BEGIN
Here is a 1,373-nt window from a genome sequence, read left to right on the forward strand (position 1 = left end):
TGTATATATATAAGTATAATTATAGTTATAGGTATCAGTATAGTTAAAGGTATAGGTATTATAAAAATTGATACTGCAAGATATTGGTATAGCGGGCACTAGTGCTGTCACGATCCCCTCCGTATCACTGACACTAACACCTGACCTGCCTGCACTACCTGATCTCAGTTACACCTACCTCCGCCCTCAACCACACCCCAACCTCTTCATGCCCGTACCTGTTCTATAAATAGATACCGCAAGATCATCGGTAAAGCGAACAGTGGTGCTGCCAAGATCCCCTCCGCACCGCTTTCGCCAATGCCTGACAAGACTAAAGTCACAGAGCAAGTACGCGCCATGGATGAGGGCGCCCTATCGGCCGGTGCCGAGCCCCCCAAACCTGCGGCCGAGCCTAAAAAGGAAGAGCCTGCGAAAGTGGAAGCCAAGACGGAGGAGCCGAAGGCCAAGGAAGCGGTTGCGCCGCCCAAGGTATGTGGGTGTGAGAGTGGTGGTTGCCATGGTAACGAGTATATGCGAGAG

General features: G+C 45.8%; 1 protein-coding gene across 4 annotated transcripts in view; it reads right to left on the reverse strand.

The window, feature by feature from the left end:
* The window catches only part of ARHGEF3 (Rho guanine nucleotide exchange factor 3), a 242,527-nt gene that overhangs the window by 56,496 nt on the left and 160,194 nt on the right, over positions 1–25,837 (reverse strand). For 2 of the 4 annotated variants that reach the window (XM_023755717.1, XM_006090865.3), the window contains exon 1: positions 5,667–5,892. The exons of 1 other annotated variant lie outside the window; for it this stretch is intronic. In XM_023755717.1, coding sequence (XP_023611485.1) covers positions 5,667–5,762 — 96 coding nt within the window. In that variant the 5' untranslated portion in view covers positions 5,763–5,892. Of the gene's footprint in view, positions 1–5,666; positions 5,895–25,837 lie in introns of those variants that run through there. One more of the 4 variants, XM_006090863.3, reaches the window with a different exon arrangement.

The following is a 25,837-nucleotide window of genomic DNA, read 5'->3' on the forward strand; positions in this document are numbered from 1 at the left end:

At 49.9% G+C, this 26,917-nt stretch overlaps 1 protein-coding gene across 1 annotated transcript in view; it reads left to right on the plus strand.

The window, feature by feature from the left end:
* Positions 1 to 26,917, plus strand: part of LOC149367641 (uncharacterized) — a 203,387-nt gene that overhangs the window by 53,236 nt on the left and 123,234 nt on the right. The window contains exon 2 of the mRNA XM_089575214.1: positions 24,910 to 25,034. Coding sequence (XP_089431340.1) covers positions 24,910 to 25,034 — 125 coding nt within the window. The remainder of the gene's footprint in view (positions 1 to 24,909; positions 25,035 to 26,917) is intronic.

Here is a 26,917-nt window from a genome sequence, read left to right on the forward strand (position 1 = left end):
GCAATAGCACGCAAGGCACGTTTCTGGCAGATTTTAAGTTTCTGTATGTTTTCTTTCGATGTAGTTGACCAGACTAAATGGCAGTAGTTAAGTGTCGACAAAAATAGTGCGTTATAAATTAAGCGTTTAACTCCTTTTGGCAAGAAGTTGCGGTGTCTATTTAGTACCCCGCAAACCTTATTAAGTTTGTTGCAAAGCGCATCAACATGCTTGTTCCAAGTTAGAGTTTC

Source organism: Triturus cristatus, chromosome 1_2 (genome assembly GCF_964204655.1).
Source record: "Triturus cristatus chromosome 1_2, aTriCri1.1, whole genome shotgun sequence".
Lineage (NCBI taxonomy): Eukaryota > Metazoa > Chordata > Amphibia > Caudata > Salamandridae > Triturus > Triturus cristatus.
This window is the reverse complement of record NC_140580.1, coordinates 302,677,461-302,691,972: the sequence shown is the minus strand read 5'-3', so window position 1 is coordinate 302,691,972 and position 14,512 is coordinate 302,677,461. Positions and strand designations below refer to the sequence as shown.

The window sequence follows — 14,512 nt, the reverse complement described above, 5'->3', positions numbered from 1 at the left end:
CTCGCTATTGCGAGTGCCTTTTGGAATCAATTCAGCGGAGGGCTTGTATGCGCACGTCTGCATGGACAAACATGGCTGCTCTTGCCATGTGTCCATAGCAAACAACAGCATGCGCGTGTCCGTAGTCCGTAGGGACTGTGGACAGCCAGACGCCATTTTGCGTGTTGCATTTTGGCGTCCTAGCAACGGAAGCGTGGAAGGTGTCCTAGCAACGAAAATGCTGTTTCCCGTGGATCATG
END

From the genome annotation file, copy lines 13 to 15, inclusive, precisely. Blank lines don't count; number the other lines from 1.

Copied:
Source record: "Triturus cristatus chromosome 1_2, aTriCri1.1, whole genome shotgun sequence".
Lineage (NCBI taxonomy): Eukaryota > Metazoa > Chordata > Amphibia > Caudata > Salamandridae > Triturus > Triturus cristatus.
This window is the reverse complement of record NC_140580.1, coordinates 302,677,461-302,691,972: the sequence shown is the minus strand read 5'-3', so window position 1 is coordinate 302,691,972 and position 14,512 is coordinate 302,677,461. Positions and strand designations below refer to the sequence as shown.